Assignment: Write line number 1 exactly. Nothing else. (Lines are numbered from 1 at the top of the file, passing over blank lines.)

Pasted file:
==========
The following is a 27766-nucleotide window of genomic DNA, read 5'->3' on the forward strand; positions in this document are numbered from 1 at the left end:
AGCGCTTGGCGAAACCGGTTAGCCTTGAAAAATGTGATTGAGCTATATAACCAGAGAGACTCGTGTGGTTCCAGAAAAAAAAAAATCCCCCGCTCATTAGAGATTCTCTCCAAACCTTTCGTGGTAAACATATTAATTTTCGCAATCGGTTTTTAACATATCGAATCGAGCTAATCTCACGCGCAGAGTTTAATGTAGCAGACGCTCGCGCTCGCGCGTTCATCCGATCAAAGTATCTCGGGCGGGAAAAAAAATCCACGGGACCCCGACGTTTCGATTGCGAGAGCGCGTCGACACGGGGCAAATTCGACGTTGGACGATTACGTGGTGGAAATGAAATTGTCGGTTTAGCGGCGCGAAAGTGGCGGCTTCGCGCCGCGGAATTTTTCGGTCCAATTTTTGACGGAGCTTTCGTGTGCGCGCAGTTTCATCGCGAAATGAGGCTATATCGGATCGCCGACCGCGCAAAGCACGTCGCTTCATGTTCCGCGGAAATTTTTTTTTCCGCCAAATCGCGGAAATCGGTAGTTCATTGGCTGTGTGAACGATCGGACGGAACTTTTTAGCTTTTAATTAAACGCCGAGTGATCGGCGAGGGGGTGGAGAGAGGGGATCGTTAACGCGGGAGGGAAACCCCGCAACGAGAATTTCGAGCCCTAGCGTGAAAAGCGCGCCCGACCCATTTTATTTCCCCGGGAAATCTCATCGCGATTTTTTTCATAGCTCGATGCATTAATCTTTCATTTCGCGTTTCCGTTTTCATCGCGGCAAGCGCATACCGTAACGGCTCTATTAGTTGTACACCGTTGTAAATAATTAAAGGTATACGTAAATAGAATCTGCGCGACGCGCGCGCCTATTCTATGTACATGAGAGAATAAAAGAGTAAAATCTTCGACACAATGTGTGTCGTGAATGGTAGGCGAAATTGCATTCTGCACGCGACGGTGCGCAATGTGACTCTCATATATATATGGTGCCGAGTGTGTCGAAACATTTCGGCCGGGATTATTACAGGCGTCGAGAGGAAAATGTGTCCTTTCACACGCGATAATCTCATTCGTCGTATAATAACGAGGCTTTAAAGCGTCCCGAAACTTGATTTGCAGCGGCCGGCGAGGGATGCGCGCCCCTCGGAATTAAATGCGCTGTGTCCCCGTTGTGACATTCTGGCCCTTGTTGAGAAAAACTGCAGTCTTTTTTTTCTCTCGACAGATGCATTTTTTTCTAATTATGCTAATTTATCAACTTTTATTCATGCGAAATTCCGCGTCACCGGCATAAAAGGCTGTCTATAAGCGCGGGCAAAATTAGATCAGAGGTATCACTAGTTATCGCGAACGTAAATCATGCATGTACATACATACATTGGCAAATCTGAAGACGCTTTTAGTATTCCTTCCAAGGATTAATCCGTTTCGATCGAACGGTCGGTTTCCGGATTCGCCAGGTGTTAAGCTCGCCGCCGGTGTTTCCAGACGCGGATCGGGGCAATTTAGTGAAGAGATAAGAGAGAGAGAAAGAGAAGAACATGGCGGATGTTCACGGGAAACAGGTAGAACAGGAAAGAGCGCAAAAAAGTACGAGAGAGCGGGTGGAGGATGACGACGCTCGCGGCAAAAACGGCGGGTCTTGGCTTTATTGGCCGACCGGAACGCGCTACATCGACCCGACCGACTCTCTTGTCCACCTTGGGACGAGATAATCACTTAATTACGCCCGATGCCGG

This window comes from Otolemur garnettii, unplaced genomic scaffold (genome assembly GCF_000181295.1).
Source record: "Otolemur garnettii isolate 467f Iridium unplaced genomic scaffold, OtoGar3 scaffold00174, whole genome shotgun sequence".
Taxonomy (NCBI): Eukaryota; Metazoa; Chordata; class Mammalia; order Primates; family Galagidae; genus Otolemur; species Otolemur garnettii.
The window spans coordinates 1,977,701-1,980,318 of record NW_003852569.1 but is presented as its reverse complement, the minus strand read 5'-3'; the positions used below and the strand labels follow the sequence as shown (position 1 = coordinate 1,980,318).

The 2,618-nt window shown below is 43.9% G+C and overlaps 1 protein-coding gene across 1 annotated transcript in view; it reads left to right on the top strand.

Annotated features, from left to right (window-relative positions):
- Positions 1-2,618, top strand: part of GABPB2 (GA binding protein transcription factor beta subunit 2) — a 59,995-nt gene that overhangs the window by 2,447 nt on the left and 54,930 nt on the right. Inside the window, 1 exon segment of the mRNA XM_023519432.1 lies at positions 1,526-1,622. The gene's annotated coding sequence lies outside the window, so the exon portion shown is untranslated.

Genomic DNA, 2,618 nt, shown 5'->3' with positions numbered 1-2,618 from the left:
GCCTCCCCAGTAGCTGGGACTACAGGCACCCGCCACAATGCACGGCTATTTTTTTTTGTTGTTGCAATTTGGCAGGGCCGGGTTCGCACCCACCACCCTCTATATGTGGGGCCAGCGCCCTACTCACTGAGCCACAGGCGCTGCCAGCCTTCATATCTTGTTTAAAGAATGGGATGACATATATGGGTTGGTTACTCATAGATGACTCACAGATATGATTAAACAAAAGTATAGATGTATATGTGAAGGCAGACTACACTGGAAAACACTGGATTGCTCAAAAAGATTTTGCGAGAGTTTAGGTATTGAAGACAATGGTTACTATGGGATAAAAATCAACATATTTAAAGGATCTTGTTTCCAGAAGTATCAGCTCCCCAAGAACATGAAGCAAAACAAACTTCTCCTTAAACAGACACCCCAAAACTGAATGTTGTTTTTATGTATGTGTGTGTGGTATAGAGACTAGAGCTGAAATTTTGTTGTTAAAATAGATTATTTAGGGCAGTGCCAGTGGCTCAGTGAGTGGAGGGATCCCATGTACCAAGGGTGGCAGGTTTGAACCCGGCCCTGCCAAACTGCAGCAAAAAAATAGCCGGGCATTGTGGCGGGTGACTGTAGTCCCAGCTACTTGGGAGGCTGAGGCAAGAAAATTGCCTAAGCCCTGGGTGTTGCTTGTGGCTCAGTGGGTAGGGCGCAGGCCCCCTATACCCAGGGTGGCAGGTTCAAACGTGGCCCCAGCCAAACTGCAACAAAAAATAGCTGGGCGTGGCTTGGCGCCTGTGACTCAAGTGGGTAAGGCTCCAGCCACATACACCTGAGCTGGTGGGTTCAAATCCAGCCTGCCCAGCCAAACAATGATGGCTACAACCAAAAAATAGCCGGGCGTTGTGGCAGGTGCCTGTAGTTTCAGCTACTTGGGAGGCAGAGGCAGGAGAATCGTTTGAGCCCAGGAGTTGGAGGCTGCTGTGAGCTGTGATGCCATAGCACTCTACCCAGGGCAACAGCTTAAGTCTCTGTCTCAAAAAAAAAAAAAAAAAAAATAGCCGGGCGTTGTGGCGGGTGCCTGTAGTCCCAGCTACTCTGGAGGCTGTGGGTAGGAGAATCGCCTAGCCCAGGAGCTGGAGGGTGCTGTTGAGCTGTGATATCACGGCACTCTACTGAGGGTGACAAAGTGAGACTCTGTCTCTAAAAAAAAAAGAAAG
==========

The following is a 27766-nucleotide window of genomic DNA, read 5'->3' on the forward strand; positions in this document are numbered from 1 at the left end: